Belt clasp (1)

Wilson, Henry

The Victoria and Albert Museum

The Victoria and Albert Museum

Henry Wilson's jewellery is distinctive for its rich colour combinations worked in stones and enamel, and its sculptural qualities. Like many other Arts and Crafts designers, including C.R. Ashbee, Wilson trained originally as an architect. He became interested in metals in the early 1890s, and went on to teach at the Royal College of Art, publishing a practical manual Silverwork and Jewellery in 1903.

Perhaps because of his architectural training, Wilson's jewels are often notable for their three-dimensional construction, a feature which can be seen in this belt clasp.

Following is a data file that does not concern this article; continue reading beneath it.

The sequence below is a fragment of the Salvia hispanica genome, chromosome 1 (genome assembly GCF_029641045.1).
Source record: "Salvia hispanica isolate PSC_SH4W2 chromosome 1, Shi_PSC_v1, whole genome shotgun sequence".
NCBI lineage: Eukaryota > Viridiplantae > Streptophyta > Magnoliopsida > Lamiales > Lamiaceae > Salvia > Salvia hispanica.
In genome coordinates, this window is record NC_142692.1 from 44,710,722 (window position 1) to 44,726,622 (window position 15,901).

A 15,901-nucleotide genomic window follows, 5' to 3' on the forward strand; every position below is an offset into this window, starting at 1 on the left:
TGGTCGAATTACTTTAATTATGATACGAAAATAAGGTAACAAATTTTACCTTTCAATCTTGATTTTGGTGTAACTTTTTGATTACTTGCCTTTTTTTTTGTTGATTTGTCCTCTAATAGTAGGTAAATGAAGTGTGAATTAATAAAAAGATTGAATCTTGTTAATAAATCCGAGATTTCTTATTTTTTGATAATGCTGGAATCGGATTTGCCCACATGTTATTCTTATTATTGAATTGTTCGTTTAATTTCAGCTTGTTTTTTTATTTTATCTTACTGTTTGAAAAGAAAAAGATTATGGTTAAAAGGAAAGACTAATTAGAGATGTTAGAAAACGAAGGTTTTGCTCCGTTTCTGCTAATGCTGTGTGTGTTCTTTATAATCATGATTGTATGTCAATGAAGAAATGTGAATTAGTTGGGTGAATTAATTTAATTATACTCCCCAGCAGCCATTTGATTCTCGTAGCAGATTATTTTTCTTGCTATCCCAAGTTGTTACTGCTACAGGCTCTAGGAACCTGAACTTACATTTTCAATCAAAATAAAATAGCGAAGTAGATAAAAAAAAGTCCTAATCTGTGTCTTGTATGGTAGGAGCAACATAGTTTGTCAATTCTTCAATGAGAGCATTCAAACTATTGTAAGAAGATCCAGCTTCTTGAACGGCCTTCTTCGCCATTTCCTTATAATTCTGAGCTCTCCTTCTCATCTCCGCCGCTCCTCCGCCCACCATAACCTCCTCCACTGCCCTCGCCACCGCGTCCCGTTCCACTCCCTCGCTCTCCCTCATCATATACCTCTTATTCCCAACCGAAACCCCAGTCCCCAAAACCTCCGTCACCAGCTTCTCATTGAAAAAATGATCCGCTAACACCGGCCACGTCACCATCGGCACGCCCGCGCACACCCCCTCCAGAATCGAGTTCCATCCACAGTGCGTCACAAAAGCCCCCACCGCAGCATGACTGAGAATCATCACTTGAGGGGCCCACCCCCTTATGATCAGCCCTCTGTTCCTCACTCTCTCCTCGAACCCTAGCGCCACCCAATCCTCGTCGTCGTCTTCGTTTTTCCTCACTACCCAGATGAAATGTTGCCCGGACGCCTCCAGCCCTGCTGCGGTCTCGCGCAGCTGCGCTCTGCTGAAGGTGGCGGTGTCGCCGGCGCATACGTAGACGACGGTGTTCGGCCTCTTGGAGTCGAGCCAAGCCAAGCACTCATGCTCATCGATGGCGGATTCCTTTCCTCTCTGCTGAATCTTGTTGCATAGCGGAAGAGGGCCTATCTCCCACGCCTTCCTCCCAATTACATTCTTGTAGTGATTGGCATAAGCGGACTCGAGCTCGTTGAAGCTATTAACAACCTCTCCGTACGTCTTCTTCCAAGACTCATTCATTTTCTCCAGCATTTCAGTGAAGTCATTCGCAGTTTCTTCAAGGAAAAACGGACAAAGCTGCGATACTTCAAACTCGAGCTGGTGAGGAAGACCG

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  • Title: Belt clasp (1)
  • Creator: Wilson, Henry
  • Date Created: 1900/1909
  • Location: London
  • Physical Dimensions: Height: 10.7 cm, Width: 19.5 cm, Depth: 4.6 cm
  • Provenance: Formerly in the collection of Charles and Lavinia Handley-Read.
  • Medium: Silver, set with amethysts, garnets, williamsite, moonstones, agate, chalcedony and cat's-eye quartz with openwork

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